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Workplace Bullying Laws Every HR Rep Needs to Know

Workplace bullies do more than just ruin employees’ day. They cause mental and emotional stress and create a hostile work environment which decreases employee creativity and efficiency. In some cases, the constant pressure and stress can cause physical issues to employees’ health and even cause them or their co-workers to quit their jobs. And while there are no current federal or state workplace bullying laws, there are laws in place human resources representatives need to know to curtail the most severe, and illegal actions, your workplace bully may be inflicting upon others. The aggression and competition common to the American workplace is viewed as an accepted practice, making lawmakers hesitant and management even more so. In fact, the majority of bullies (72 percent actually, according to the Workplace Bullying Institute) are bosses themselves. While many may be mistaking bullying for tough love or a firm hold on the workplace, there is no real excuse for this kind of behavior.


Discrimination in the workplace causes employees to feel helpless. If it appears that the bully is targeting those of a certain gender, age, religion, ethnicity, status, etc. then legal action can be taken against the bully. If a bully exhibits this pattern of aggression, then you have the responsibility to report it.


Bullies like to use harassment to subject employees to their will and as a way to gain pleasure from the suffering of others. Any form of harassment is illegal nationwide and if anyone chooses to harass those in his workplace, HR has the ability to use the law to stop it.

Sexual harassment is the most common form of harassment and can be anything from uncomfortable comments to giving ultimatums involving sexual favors. Unfortunately, many victims in this position won’t report it or they are fearful of losing their job or retaliation. This causes mental and emotional stress, leaving employees scared about what they may be forced to do next to keep their jobs.

Although not thought of as much as other forms of harassment, stalking is another harassment technique bullies use. No employee wants to be in constant fear of being watched, followed or cyberstalked. Fear of being stalked can cause employees to stay at home to avoid their stalker. Several states have laws against stalking, which can be used to help victims, employers and HR reps stop harassment.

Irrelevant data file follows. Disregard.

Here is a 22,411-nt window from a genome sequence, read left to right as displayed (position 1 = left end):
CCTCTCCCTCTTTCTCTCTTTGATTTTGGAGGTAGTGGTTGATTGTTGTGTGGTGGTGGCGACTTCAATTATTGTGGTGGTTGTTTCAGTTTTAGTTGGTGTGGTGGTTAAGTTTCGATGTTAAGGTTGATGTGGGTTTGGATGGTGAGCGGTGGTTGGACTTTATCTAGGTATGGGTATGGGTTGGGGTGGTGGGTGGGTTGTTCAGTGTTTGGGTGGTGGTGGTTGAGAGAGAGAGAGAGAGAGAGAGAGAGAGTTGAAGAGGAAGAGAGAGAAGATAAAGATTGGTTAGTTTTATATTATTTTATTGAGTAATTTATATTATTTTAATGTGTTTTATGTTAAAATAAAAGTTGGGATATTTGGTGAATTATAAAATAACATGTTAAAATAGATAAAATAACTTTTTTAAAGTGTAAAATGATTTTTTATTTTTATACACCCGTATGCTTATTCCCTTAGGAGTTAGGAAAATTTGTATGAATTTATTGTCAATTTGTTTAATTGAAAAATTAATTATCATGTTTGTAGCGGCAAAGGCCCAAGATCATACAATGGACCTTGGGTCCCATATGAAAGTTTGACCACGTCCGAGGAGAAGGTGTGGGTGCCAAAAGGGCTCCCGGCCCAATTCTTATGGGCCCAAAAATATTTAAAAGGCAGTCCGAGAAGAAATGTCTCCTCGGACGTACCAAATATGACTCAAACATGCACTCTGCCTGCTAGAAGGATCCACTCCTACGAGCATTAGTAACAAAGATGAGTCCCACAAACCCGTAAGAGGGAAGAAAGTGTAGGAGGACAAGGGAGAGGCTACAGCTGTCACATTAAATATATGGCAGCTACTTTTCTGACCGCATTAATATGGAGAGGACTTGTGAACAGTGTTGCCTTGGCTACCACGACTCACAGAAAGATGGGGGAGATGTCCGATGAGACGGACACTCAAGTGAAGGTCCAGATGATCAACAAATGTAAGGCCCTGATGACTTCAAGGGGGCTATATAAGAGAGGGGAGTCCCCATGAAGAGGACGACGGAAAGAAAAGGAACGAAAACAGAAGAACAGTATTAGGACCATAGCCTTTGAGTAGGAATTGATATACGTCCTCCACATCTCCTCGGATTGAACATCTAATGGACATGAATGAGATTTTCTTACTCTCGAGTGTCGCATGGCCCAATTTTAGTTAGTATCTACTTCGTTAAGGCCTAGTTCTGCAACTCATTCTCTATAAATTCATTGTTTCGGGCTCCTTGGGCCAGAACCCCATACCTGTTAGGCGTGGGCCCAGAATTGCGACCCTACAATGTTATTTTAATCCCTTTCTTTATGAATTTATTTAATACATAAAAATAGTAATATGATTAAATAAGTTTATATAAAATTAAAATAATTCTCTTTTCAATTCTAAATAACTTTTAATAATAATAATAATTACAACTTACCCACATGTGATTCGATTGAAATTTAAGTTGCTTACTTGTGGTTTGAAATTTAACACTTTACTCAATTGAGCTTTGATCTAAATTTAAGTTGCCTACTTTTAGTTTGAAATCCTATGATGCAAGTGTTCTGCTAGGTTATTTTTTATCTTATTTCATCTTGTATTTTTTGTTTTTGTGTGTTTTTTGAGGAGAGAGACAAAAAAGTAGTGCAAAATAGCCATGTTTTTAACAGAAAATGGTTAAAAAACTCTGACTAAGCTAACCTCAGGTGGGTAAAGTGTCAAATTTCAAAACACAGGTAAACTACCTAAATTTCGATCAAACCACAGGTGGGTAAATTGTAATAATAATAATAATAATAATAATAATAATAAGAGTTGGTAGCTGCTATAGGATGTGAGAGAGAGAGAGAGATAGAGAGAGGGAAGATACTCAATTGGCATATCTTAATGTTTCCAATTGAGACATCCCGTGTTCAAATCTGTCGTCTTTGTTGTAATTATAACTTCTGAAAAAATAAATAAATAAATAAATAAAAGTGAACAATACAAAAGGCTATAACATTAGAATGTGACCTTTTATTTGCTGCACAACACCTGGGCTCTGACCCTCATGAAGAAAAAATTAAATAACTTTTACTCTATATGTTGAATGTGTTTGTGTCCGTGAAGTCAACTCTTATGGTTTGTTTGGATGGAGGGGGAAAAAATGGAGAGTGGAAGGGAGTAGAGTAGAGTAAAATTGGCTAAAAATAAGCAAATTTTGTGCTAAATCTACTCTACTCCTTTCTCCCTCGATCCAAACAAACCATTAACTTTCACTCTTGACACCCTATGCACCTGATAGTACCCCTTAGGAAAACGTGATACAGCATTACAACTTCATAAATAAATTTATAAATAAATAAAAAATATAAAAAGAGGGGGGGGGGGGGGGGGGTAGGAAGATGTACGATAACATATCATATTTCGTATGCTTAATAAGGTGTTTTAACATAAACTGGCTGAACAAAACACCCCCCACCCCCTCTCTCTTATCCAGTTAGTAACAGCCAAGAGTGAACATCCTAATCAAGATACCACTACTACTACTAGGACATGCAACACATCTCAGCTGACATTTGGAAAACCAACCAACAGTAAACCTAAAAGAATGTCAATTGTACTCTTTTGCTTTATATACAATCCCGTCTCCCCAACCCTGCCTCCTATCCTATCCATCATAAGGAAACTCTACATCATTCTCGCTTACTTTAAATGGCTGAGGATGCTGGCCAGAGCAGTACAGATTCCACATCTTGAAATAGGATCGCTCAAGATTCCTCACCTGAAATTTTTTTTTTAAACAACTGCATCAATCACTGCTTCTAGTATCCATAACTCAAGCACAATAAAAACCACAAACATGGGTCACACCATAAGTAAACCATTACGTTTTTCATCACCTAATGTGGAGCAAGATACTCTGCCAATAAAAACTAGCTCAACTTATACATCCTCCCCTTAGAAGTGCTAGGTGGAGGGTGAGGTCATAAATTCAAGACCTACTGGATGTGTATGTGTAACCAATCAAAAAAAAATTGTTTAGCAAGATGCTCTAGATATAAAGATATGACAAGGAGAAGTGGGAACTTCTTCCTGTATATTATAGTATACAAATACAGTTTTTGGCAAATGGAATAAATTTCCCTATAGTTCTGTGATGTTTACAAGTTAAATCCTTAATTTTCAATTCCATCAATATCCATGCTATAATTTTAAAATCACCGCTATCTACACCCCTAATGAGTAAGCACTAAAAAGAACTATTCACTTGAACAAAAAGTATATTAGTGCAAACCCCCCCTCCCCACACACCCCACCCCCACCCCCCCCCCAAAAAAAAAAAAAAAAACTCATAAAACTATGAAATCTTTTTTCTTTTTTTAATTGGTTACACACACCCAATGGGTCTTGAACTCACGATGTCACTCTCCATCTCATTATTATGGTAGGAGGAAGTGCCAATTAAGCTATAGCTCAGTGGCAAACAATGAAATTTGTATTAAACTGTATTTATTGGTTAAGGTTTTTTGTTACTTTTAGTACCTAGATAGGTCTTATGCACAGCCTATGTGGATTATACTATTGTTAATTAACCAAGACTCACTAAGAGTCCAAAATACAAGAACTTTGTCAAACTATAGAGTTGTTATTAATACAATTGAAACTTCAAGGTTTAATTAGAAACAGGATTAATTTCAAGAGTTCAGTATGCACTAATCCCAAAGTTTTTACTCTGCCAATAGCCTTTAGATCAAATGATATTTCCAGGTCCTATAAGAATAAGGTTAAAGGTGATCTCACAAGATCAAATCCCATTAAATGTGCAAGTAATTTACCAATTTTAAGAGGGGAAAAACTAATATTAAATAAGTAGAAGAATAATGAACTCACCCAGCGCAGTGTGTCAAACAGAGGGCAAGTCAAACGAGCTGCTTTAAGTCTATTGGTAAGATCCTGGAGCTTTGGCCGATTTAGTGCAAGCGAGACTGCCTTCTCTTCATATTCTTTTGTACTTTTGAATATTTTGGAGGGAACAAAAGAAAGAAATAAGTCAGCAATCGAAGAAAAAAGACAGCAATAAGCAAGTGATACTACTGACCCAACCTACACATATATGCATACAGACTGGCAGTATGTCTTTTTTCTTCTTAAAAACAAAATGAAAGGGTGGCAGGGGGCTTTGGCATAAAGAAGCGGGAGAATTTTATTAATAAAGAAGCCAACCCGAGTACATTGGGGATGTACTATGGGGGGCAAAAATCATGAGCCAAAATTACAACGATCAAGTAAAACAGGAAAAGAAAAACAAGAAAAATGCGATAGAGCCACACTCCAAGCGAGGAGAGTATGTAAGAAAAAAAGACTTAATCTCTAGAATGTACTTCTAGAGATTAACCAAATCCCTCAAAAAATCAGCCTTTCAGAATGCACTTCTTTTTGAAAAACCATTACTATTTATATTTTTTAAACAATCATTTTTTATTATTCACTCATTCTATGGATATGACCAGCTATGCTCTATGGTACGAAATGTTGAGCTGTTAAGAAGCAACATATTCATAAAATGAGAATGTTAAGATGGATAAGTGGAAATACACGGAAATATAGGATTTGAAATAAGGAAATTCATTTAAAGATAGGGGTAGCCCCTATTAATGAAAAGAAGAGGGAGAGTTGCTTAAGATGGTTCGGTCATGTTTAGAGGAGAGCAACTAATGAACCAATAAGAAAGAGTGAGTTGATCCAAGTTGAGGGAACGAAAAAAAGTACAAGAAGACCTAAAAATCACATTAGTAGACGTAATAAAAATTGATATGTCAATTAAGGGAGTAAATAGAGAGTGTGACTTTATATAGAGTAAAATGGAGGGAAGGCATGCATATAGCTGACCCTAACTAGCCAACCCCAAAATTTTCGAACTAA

If your workplace bully gets physical, it’s time to call the authorities. Bullies who chose to be physically violent should not be tolerated under any circumstances and need to be dealt with swiftly. Employees should not have to deal with physical abuse at all, especially in their workplace. Failure of management to take action against the bully could result in a lawsuit. In these cases, matters need to be handled immediately and not be left to worsen over time. Battery in all its forms is illegal all across the United States, so legal action can be taken against the perpetrator. HR reps have the power to stop these actions because the law is on their side.

What Can You Do?

According to the Workplace Bullying Institute, 40 percent of targets never tell their employers that they are being bullied by a coworker. Often brushed to the side and labeled as minor conflict or a clash of personality types, workplace bullying is more often than not overlooked or mislabeled.

Often times, HR reps and victims of bullies feel they can’t do much to stop a bully’s actions. It is important that everyone, especially HR reps, know where to cross the line and take legal action against a bully. In addition, the Healthy Workplace Bill, which proposes to create legislation to stop bullying in the workplace, is in the works and is garnering support in several states. If this bill were to be passed, it would clearly define what exactly “workplace bullying” is. It will protect employers who want to help victims and gives them the ability to properly punish offenders. For victims, it will help the to be compensated for lost wages, hold the employer accountable (if at fault or for failing to stop the offender), and gives them the ability to sue the bully as an individual. To find out more information about the bill, click here.

Prevention and Education

The best way to stop a bully is to avoid the creation of an environment where bullies can act as they please. Employees and employers must all be educated on the signs of bullying and what they can do personally and legally to solve the issue. In addition, employees must be encouraged to support their peers and report any witnessed bullying.

Ironically, many bullies are supported by management and HR. Management might use bullies in order to manipulate multiple employees or one in particular. HR often inadvertently promotes bullying by perpetuating a clique culture in the obvious, vehemently defending their own even in the face of open complaints.

Do you want to ensure your employees are well-versed on these matters and your workplace is bully-free? Schedule a discovery session with K Parks Consulting to discuss the best solutions for your team to best establish a thriving work climate.


Follow KPC on Twitter at @kparksinc and on Facebook at KPC.  Connect with the author, Kizzy Dominguez on LinkedIn

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